How can I prevent an Amazon SQS message from invoking my Lambda function more than once?


I configured my AWS Lambda function to process messages in an Amazon Simple Queue Service (Amazon SQS) queue. Now, some of my valid Amazon SQS messages are received multiple times, up to the maxReceiveCount. How do I stop duplicate Lambda function invocations for the same Amazon SQS message?

asked 2 years ago5790 views
3 Answers

There may be different reasons for this:

First, SQS standard queues are "at least once delivery" so it may be that the same message will be delivered more than once. It is important to have your processing to be idempotent so that further invocations will not have bad affect on the system.

Another option might be a short visibility timeout. If the visibility timeout is too short, the message may become visible again before the function finishes handling it. The recommended value for the visibility timeout is 6 * function duration.

It may also be that your function ended with an exception. In this case the messages will not be deleted from the queue and will be delivered again.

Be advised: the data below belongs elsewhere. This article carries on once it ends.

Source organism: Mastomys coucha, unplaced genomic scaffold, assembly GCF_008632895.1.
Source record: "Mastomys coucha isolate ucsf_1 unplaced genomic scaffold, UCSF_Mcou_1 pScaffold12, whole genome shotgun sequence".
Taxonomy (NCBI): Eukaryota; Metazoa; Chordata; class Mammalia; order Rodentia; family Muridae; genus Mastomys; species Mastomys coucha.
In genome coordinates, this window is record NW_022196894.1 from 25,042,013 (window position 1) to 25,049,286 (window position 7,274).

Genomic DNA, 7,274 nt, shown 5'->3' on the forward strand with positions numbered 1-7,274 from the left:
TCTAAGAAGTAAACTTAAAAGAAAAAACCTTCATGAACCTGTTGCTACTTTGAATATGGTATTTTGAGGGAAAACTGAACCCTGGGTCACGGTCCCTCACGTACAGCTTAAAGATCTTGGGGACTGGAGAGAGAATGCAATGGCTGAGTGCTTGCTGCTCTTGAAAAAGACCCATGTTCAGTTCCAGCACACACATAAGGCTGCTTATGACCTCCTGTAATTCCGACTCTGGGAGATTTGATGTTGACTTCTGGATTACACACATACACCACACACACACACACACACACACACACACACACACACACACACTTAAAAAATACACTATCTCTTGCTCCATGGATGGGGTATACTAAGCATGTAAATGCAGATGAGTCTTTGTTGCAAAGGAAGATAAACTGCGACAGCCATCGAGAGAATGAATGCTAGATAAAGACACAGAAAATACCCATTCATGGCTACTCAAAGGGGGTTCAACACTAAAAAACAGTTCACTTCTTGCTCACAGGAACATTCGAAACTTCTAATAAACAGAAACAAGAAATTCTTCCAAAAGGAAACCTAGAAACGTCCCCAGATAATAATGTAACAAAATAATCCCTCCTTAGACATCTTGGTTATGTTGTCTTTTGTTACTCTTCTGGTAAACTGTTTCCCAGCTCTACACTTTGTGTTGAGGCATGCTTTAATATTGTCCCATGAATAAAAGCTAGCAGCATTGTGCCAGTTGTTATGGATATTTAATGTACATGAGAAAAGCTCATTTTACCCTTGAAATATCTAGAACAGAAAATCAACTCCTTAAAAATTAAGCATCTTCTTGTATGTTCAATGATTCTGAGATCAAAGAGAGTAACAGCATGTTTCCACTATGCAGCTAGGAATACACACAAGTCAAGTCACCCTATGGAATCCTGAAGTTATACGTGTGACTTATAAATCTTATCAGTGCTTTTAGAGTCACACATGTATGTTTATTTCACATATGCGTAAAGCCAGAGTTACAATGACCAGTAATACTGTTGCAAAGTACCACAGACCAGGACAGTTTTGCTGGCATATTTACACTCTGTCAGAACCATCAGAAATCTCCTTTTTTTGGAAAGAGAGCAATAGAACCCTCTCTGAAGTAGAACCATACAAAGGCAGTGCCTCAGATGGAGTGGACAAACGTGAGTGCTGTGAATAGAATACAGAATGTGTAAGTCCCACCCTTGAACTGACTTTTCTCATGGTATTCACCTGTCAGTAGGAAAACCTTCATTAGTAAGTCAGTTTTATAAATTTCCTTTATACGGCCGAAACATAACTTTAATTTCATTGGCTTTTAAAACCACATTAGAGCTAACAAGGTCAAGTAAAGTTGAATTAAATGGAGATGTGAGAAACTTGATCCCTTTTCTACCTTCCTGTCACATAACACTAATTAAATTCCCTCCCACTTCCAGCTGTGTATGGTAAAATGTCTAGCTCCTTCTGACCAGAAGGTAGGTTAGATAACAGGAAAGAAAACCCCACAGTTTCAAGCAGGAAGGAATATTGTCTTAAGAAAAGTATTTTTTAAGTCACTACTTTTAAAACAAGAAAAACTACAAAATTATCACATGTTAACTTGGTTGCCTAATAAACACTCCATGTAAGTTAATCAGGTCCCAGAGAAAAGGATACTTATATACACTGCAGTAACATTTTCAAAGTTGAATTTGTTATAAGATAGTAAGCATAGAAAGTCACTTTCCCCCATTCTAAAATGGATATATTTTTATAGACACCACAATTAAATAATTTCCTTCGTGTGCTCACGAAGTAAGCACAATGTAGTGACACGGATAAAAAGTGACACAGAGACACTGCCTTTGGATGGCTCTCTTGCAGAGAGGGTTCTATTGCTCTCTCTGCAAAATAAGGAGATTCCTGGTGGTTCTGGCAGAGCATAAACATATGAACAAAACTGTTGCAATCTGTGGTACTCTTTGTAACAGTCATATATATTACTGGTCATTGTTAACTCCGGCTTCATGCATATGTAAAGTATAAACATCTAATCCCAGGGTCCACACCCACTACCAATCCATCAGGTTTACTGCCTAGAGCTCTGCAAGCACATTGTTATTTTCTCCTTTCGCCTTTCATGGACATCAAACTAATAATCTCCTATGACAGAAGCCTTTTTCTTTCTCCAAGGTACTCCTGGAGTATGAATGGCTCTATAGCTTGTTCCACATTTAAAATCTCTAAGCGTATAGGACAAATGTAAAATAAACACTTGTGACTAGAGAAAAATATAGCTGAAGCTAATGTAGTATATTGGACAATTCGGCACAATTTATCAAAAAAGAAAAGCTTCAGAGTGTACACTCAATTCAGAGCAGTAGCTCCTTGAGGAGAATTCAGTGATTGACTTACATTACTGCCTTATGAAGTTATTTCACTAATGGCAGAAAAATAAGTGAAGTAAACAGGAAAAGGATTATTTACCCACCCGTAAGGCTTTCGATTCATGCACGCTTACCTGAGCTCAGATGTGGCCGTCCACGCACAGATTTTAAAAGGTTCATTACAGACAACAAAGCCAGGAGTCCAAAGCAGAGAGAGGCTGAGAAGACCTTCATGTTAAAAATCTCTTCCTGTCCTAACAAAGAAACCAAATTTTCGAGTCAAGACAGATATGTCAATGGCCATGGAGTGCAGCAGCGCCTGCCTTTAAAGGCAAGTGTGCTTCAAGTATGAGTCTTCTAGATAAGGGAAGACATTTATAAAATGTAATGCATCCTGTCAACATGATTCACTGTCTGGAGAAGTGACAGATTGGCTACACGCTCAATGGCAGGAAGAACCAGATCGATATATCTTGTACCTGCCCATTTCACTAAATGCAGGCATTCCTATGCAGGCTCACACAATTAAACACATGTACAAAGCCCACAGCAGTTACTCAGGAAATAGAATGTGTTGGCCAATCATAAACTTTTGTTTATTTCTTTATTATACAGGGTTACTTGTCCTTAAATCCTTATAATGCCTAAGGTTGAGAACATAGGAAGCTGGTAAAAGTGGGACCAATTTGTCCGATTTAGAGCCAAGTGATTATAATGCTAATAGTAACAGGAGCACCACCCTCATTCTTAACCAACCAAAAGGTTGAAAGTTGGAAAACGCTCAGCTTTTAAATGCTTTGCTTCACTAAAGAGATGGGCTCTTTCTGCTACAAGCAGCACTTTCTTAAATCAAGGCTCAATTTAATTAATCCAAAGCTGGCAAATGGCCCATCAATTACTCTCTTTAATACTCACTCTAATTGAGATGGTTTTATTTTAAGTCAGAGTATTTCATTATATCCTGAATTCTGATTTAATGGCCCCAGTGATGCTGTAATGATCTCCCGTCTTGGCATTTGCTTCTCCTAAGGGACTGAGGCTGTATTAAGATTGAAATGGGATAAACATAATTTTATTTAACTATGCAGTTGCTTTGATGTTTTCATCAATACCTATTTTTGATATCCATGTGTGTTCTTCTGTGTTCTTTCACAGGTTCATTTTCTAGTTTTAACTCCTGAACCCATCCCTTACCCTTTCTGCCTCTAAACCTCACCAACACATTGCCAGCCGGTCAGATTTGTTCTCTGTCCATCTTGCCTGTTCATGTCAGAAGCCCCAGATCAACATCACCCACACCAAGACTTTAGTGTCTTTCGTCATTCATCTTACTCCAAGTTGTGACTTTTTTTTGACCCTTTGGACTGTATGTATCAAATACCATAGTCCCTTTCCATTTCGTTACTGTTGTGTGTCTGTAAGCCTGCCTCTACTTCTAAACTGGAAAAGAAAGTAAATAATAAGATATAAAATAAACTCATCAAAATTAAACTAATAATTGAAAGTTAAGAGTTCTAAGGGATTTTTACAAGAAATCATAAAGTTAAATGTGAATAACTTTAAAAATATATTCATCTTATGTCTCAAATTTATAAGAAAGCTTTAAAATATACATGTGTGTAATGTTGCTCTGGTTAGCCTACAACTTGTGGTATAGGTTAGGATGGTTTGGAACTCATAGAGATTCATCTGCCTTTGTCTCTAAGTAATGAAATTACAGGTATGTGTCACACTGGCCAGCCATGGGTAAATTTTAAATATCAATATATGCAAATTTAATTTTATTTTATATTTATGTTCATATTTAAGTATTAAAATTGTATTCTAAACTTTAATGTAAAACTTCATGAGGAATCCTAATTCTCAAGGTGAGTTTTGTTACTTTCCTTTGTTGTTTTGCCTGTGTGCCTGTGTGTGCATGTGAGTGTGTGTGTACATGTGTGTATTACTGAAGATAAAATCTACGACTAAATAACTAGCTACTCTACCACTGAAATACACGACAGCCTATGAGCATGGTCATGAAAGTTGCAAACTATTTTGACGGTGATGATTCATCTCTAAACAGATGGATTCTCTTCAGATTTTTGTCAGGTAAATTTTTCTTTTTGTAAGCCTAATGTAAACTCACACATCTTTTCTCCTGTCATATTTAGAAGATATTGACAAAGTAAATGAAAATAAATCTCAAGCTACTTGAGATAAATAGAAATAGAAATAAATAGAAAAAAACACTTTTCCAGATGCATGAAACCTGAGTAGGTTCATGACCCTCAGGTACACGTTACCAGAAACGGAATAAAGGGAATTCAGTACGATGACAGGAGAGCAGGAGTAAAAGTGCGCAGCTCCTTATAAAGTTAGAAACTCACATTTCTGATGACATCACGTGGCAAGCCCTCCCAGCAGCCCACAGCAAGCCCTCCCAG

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answered 2 years ago

Short description

Lambda supports at-least-once message delivery. In some cases, the retry mechanism might send duplicates of the same message. Amazon SQS then sends the messages to your dead-letter queue, if you've configured one.

Duplicate Lambda invokes for the same Amazon SQS message can happen for one of the following reasons:

  • Your function returns an error or times out.
  • The Lambda service fails to delete a message from the Amazon SQS queue after a successful batch before the visibility timeout expires.
  • The Lambda service sent the event to but failed to receive an acknowledgement from the function.
  • An intermittent issue caused Amazon SQS to return the same message and it's polled again by the Lambda service.
  • The sum of the batch window and the function duration is longer than your Amazon SQS queue visibility timeout. The SQS visibility timeout must be at least six times the total of the function timeout and the batch window timeout.

To resolve these issues, turn on Report Batch item failure in your Lambda function's SQS trigger. Then, create a modular function code that iterates through the batch, processes, and deletes successful and duplicate messages. The function stores the messageID of the successful messages in a DynamoDB table and then verifies that the message was processed earlier.

Note: Be sure to consider the cost for making API calls to Amazon DynamoDB.


Create a DynamoDB table

  1. Open the DynamoDB console.
  2. Choose Create table.
  3. In the Create DynamoDB table screen, set the following values:
    • For Table, enter ProcessedRecords
    • Under Primary key, for Partition key, enter Records
    • Set the data type to String
  4. Enter other settings as needed for your use case. Then, choose Create.

** Create a Lambda function**

Important: The Lambda function code must be idempotent. For idempotency best practices and example function logic, see How do I make my Lambda function idempotent?